Tanzania is one of the countries that has embarked on a national programme under the United Nations collaborative initiative on Reducing Emissions from Deforestation and forest Degradation (REDD). Tanzania is currently developing the capacity to enter into a carbon monitoring REDD+ regime. In this context spatially representative soil carbon datasets and accurate predictive maps are important for determining the soil organic carbon pool. The main objective of this study was to model and map the SOC stock for the 0–30-cm soil layer to provide baseline information for REDD+ purposes. Topsoil data of over 1400 locations spread throughout Tanzania from the National Forest Monitoring and Assessment (NAFORMA), were used, supplemented by two legacy datasets, to calibrate simple kriging with varying local means models. Maps of SOC concentrations (g kg−1) were generated for the 0–10-cm, 10–20-cm, 20–30-cm, 0–30-cm layers, and maps of bulk density and SOC stock (kg m−2) for the 0–30-cm layer. Two approaches for modelling SOC stocks were considered here: the calculate-then-model (CTM) approach and the model-then-calculate approach (MTC). The spatial predictions were validated by means of 10-fold cross-validation. Uncertainty associated to the estimated SOC stocks was quantified through conditional Gaussian simulation. Estimates of SOC stocks for the main land cover classes are provided. Environmental covariates related to soil and terrain proved to be the strongest predictors for all properties modelled. The mean predicted SOC stock for the 0–30-cm layer was 4.1 kg m−2 (CTM approach) translating to a total national stock of 3.6 Pg. The MTC approach gave similar results. The largest stocks are found in forest and grassland ecosystems, while woodlands and bushlands contain two thirds of the total SOC stock. The root mean squared error for the 0–30-cm layer was 1.8 kg m−2, and the R2-value was 0.51. The R2-value of SOC concentration for the 0–30-cm layer was 0.60 and that of bulk density 0.56. The R2-values of the predicted SOC concentrations for the 10-cm layers vary between 0.46 and 0.54. The 95% confidence interval of the predicted average SOC stock is 4.01–4.15 kg m−2, and that of the national total SOC stock 3.54–3.65 Pg. Uncertainty associated with SOC concentration had the largest contribution to SOC stock uncertainty. These findings have relevance for the ongoing REDD+ readiness process in Tanzania by supplementing the previous knowledge of significant carbon pools. The soil organic carbon pool makes up a relatively large proportion of carbon in Tanzania and is therefore an important carbon pool to consider alongside the ones related to the woody biomass. Going forward, the soil organic carbon data can potentially be used in the determination of reference emission levels and the future monitoring, reporting and verification of organic carbon pools.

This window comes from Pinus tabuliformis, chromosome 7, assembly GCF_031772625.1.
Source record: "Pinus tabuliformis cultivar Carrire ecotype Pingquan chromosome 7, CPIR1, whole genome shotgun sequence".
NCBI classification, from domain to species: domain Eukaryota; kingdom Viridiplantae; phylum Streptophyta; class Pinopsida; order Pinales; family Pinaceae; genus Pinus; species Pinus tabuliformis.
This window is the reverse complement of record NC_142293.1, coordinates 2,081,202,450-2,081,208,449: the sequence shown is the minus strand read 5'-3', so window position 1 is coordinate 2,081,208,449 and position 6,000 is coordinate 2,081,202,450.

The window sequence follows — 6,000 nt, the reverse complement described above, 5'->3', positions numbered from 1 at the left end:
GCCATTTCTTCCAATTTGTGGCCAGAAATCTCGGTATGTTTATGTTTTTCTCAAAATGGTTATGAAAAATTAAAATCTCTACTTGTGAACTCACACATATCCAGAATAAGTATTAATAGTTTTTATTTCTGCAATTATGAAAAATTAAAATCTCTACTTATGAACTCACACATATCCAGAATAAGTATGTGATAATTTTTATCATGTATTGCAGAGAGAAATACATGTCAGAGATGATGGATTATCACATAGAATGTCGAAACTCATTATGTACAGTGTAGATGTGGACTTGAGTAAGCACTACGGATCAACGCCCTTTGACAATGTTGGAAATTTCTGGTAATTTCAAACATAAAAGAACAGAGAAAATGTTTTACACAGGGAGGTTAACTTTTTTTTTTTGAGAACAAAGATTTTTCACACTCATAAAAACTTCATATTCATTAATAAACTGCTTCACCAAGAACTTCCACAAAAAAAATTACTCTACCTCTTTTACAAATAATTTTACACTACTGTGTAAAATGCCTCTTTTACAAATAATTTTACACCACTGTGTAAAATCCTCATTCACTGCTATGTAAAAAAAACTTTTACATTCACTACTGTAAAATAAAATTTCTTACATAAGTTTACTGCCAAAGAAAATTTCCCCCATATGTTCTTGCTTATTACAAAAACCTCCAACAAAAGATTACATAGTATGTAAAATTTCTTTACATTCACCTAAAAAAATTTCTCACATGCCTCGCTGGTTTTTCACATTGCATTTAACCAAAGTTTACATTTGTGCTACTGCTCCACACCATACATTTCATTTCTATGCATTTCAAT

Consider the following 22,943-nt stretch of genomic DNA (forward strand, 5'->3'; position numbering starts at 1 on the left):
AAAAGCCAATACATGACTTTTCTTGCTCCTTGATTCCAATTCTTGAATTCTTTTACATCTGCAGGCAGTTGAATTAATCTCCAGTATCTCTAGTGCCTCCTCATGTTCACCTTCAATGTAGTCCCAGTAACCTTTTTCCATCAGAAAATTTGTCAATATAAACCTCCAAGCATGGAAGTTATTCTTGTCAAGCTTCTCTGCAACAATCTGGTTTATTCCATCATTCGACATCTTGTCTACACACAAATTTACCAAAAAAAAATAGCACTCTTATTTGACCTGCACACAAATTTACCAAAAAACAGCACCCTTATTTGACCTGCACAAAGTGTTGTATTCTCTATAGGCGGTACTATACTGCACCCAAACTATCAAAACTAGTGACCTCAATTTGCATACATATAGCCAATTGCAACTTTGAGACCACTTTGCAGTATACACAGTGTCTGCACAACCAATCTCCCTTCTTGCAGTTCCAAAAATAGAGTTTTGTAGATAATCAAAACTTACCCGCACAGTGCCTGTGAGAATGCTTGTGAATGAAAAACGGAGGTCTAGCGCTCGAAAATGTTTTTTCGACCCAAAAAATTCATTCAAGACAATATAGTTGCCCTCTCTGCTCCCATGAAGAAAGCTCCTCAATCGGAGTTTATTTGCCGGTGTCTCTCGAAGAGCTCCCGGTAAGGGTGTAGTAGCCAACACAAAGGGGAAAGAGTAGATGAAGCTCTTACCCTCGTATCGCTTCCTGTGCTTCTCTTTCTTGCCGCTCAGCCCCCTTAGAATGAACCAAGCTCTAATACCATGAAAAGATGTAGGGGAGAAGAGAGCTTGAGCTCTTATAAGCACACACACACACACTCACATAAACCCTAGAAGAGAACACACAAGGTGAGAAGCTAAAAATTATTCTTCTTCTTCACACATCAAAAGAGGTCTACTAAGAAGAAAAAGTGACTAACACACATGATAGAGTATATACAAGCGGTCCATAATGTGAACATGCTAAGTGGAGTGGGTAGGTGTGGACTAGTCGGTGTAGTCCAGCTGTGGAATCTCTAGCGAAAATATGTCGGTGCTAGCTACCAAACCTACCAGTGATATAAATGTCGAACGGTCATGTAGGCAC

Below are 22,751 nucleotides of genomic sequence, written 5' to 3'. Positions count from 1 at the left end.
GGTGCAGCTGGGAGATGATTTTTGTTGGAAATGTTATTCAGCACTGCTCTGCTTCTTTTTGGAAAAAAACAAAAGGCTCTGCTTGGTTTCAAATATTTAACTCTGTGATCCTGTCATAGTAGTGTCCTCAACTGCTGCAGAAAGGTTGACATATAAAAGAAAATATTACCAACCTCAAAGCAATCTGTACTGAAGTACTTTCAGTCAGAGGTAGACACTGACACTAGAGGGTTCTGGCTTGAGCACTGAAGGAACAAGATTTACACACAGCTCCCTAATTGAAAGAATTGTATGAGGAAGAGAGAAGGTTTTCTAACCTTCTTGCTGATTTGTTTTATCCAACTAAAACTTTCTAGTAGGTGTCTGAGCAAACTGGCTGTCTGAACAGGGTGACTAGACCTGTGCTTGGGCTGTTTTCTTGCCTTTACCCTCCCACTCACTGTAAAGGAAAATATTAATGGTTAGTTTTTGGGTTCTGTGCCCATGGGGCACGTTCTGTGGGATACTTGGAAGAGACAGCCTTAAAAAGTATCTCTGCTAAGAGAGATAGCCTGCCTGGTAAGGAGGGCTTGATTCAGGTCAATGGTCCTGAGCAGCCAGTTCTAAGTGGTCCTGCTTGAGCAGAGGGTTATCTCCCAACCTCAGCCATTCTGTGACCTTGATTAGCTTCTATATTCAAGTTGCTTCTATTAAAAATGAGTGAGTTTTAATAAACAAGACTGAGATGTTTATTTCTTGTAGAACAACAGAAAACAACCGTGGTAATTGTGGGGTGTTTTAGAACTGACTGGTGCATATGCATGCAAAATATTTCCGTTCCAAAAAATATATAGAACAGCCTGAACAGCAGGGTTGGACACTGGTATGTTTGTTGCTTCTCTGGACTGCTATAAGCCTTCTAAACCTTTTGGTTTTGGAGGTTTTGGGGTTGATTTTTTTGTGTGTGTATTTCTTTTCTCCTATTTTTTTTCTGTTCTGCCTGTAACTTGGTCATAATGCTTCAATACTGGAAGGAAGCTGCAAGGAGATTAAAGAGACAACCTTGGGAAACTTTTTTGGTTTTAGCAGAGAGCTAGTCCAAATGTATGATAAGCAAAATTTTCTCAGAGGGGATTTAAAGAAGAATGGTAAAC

In vitro digestion of infant formula containing cow's milk fat and vegetable fat
Hageman, Jeske ; Carrière, Frédéric ; Dalsgaard, Trine K. ; Feitsma, Anouk ; Nieuwenhuizen, A.G. ; Keijer, J. - \ 2017
An evaluation of fish health-management practices and occupational health hazards associated with Pangasius catfish (Pangasianodon hypophthalmus) aquaculture in the Mekong Delta, Vietnam
Phu, Tran Minh ; Phuong, Nguyen Thanh ; Dung, Tu Thanh ; Hai, Dao Minh ; Son, Vo Nam ; Rico Artero, Andreu ; Clausen, Jesper Hedegaard ; Madsen, Henry ; Murray, Francis ; Dalsgaard, Anders - \ 2016
Aquaculture Research 47 (2016)9. - ISSN 1355-557X - p. 2778 - 2794.
Pangasianodon hypophthalmus - Antimicrobials - Catfish - Fish disease - Mekong Delta - Occupational health